Safer driving course for 'boy racers' may be extended - Donohoe
Published 14/04/2015 | 08:54
TRANSPORT Minister Pascal Donohoe is looking at proposals to extend a 'boy racers' safer driving course after a pilot scheme was deemed a success.
Young motorists sent by a judge on the Pro-Social Driving Course in Co Donegal have had a re-offending rate of less than one per cent. The current rate in the rest of the country is 30pc.
Meath man Gary Doggett, who has helped pilot the project with gardai, the probation service and District Court Judge Paul Kelly, has put proposals to the minister to extend the scheme to six more counties including Cavan, Monaghan, Leitrim, Sligo, Longford and Roscommon.
Judge Kelly has sent 104 motorists on the four-day education programme since 2012. Just one motorist has appeared back in court on similar charges.
Sentences for offences are then later reduced or withdrawn altogether for first time offenders.
Motorists who have served part of a road ban sentence have also been given the option to go on the course in order to get their driving licenses back early.
Offenders don't actually do any driving during the four-day course, but do talk sessions with victims of car crimes and counsellors trained in psychology and criminology.
"They meet people who have lost loved ones and get to hear the first hand consequences of dangerous driving," said Gary Doggett.
"They also get to meet members of the fire service who talk of the trauma of dealing with the affects of a fatal road crash.
"But it's also about simple attitudes in situations where as a driver you have stopped at a junction to let someone out and that driver hasn't bothered to acknowledge you.
"On the face of it, this seems rude, but we have to ask if that driver had a reason. Maybe he or she had just lost a loved one, had just been fired from their job. If you think like that you are less likely to react."
Just four of the motorists who have taken the course have been women, he said.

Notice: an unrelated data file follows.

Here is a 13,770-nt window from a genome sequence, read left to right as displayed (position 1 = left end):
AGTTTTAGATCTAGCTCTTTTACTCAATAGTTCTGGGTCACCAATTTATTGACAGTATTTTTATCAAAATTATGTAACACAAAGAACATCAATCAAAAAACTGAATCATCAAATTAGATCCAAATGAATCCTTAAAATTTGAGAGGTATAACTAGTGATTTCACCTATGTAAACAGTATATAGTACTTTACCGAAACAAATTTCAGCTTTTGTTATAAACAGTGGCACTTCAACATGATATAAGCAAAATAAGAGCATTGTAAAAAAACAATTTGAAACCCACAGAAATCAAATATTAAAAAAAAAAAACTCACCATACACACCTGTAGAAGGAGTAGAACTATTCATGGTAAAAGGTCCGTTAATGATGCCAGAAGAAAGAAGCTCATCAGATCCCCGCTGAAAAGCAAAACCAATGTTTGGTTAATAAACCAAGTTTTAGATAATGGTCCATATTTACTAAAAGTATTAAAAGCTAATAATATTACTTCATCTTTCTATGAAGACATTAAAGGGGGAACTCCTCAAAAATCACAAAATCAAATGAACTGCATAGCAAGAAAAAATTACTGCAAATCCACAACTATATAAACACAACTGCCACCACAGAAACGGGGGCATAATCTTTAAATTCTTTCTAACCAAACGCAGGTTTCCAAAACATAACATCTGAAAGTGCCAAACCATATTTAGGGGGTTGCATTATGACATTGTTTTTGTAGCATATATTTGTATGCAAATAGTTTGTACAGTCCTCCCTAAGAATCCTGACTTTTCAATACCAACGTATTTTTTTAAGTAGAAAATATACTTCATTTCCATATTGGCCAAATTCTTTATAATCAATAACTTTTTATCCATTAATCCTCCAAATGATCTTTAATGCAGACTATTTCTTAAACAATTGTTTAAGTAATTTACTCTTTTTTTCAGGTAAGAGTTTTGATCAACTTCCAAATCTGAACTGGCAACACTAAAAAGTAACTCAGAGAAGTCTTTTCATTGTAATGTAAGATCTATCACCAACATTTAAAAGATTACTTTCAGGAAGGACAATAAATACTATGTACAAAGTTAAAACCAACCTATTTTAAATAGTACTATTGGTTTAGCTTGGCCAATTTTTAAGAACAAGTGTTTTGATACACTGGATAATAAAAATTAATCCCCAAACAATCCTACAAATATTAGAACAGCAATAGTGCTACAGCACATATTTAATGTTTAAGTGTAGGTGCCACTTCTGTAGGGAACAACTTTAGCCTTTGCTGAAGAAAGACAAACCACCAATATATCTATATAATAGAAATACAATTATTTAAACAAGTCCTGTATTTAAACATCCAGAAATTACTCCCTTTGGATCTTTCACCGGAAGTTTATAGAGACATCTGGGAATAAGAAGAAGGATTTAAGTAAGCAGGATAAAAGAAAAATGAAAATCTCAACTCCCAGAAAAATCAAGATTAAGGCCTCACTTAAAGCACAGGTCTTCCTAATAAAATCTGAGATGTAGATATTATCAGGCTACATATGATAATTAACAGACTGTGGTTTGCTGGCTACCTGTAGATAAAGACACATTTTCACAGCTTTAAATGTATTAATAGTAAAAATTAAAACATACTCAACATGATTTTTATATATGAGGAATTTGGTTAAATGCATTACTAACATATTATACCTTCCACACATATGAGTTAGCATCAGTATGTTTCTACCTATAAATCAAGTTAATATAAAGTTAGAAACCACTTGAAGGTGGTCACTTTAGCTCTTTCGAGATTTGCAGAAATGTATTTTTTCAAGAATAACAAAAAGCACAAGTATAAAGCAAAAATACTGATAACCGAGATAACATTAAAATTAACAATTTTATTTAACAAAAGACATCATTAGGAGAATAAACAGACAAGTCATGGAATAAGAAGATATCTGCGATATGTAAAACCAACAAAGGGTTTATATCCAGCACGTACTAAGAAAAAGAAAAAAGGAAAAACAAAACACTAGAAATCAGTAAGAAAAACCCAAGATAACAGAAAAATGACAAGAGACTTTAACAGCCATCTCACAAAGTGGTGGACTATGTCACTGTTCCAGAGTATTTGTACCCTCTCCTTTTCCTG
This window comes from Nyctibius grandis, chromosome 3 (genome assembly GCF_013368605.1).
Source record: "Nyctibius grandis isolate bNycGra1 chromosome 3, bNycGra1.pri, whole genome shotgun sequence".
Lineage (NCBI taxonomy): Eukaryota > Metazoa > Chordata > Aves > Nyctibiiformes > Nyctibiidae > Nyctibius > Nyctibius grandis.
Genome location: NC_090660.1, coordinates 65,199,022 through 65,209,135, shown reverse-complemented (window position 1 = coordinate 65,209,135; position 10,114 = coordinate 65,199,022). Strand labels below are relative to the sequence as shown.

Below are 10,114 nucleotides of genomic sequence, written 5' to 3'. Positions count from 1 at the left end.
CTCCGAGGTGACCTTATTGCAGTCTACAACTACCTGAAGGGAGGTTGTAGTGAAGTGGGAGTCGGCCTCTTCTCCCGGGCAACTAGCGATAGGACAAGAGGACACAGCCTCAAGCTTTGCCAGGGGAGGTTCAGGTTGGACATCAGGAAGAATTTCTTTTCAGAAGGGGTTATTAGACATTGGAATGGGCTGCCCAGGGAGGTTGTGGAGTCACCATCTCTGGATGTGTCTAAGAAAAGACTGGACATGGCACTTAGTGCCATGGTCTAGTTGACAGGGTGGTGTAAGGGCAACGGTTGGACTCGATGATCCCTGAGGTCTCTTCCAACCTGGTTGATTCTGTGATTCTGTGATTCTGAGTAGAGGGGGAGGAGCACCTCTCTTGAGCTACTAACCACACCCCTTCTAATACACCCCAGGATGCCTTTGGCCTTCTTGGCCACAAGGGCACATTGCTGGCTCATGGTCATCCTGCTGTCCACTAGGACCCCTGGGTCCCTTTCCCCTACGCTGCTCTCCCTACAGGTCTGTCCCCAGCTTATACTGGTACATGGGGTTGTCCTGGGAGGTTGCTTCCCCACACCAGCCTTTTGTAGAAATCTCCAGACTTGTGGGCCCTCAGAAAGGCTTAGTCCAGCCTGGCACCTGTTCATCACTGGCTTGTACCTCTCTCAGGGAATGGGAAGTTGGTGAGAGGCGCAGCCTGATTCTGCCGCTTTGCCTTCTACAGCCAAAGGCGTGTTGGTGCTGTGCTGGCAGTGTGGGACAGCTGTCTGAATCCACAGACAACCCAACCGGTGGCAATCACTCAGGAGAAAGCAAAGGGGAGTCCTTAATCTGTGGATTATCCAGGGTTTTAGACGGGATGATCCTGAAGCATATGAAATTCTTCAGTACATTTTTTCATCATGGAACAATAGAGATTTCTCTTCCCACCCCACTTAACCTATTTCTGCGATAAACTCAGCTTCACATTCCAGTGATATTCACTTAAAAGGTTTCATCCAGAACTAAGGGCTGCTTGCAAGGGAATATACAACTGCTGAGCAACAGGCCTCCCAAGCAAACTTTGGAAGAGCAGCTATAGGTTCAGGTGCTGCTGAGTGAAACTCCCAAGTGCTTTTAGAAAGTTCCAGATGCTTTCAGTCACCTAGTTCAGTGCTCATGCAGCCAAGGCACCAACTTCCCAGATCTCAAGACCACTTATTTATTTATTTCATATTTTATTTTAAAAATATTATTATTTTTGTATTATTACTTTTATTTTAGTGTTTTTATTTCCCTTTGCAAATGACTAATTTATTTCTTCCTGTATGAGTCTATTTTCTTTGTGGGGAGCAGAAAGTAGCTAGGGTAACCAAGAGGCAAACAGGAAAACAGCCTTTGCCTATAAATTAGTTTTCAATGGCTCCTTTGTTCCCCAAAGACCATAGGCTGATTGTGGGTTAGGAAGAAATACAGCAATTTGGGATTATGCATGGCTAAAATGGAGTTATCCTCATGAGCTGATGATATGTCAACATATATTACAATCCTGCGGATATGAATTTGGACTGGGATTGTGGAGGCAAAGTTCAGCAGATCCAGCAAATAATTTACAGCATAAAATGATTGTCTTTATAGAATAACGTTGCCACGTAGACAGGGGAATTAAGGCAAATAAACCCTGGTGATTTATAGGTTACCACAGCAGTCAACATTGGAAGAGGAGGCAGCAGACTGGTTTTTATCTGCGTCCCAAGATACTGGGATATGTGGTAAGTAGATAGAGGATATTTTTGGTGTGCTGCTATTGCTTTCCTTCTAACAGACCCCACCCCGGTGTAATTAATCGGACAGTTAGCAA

"There is a high incidents of car crime involving younger male drivers and that is reflected in the people we see here," he added.
The Traffic Inspector for the Donegal gardai Michael Harrison said: "In my opinion this course is saving lives and should be rolled out nationally.
"This was always going to be about the re-offending rate and so far it has proved incrediblly valuable."
Just one of those on the course actually volunteered.
Meath man Dwayne O'Donnell (31) had been banned from driving for ten of his 14 years on the road for multiple offences.
"I wish I had met Gary earlier in my life," he said.
"If I had my way, these courses would be run in schools. I got to see how bad I really was on the road and it has changed my life."
Minister Donohoe told the Irish Independent: "The Pro-Social Drivers Programme is a programme which targets high risk groups of drivers who are initially identified through the justice and legal system.
"I am aware that the Road Safety Authority has provided dedicated support to the Pro-Social Drivers Programme by sharing road safety education resources and providing training on same to the leaders. I have met the leaders of the Programme and have been impressed by the good work being done in Donegal through the programme.
He said the government's road action plan made provision for the introduction of rehabilitation and driving awareness courses as court-based sentencing options for specific offenders.
"The RSA is finalising a paper on Driver Rehabilitation schemes, and I am awaiting the conclusions before considering what steps might then be taken," he added.